Dr.Mu.Va. attributes the period 100 CE to 500 CE to the Sangham-maruviya kAlam, during which time was composed the other 18 classical texts, grouped as PadhinEN-kIzhkkaNakku nUlgaL--the 18 minor anthology.

Even a cursory look at the content and structure of the eighteen texts of the Sangha kAlam (SK). and Sangham-maruviya kAlam (SMK), should bring in the following main differences between them and throw light on an important point.

• The texts of SK are lengthy, and varied in metre and form. Their contents have beautiful descriptions of nature, divinity, divine forces, life and civilization of the populace, and hyperbolical eulogy of kings the poet calls on.

Whereas the texts of SMK are very short, and employ a narrow range of metrical and formal techniques. Their contents are mostly ethical and morally didactic.

• It is because of the smallness of metre and verse, the SMK texts are called kIzhkkaNakku. Of the eighteen texts, 12 are nIti-nUlgaL, and all of them speak about only sAmAnya dharma. Why?

• Unlike the SK texts, the SMK texts do not sing the praise of kings. In fact, TiruvaLLuvar chides a king with the verse:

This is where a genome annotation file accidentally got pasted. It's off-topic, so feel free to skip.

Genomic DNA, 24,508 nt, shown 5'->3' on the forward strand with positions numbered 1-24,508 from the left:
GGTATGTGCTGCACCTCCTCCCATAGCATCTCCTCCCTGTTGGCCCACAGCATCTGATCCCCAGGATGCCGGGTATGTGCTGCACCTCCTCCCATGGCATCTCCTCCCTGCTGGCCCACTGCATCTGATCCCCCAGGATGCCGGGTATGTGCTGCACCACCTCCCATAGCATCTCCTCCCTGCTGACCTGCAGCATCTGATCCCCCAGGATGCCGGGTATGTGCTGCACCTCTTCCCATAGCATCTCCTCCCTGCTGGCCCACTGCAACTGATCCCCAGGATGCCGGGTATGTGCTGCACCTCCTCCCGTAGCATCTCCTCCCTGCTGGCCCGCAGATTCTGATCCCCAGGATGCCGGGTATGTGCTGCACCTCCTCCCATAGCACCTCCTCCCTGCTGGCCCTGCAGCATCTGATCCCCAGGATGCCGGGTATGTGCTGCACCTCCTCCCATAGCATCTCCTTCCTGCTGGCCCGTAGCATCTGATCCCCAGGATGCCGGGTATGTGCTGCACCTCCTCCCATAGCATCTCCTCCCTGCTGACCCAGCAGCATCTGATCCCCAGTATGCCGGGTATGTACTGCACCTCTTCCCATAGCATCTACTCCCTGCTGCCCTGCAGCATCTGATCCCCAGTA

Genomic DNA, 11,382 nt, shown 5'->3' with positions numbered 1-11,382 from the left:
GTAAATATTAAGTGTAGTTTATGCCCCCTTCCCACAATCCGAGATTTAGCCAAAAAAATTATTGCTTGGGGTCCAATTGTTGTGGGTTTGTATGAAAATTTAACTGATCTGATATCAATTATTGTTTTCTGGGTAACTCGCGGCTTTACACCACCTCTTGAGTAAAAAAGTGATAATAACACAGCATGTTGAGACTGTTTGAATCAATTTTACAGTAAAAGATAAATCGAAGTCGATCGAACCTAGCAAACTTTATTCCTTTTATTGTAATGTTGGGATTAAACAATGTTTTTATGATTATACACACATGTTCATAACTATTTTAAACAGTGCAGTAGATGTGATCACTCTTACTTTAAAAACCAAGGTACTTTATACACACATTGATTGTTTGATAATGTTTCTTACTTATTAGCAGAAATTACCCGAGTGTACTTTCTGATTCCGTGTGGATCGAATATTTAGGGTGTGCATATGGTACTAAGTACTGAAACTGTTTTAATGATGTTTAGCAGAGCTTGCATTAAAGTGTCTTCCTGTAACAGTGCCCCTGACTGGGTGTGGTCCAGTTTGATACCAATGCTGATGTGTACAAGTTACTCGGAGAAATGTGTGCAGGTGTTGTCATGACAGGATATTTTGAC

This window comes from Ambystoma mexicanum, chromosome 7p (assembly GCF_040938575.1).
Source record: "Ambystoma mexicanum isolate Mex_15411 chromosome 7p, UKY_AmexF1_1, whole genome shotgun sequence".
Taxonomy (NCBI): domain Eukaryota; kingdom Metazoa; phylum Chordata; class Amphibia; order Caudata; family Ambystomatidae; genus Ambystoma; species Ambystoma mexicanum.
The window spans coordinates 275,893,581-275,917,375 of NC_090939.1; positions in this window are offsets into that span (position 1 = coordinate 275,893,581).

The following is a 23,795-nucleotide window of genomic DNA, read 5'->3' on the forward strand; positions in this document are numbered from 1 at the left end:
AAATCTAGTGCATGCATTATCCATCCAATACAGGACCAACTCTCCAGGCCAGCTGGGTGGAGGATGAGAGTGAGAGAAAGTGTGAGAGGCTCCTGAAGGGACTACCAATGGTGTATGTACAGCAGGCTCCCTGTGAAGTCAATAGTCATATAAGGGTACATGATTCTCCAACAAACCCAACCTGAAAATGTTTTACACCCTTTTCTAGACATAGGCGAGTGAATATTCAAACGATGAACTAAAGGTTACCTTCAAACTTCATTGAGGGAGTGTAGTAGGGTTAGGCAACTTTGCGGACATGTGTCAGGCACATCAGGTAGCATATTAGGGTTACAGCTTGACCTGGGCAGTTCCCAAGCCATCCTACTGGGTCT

iDippArai illAda EmarA mannan
keDuppAr ilAnum keDum.--448

"The king who does not appreciate criticism will perish even without enemies."

We can find kuRaLs that preach dharma by chiding people of other occupations too.

*****

The Sangha kAlam was the time of early Chera-Chozha-PANDya kings, with hundreds of chiTRarasargaL--small kings, ruling small lands under their rule.

The Sangham maruviya kAlam was the time of the Kalabhras dynasty, who invaded TamizhnAdu, ended the rule of the three great kings, disturbed the prevailing order, and created a situation of unrestrained morality and lawlessness in society. This time is generally considered to be dark age--an interregnum. The term maruviya--corrupted, in the expression 'Sangham maruviya kAlam', is an indication to this situation.

Literature being the mirror of the times, the Tamizh poets during the SMK rose to the occasion to assert dharma and establish order in society. This is the real reason they selected and sang only about sAmAnya dharma, and spoke in general and veiled terms about Hindu religion which was the religion of the populace.

Without understanding--or probably ignoring--this main point, Nara, IMO, 'sees only what he wants to see' in TirukkuRaL, Manu SmRti and the AchArya tradition that supports dharma shastras like it, ties the moTTaitthalai and muzhangkAl to use his favourite phrase, and ices the cake of his posts with the chocolate of negativism in the name of rational approach. And some of his progressive friends readily clap around with their 'Yes sir, yes sir!' So much for scholarship, contextual analysis and intellectual honesty!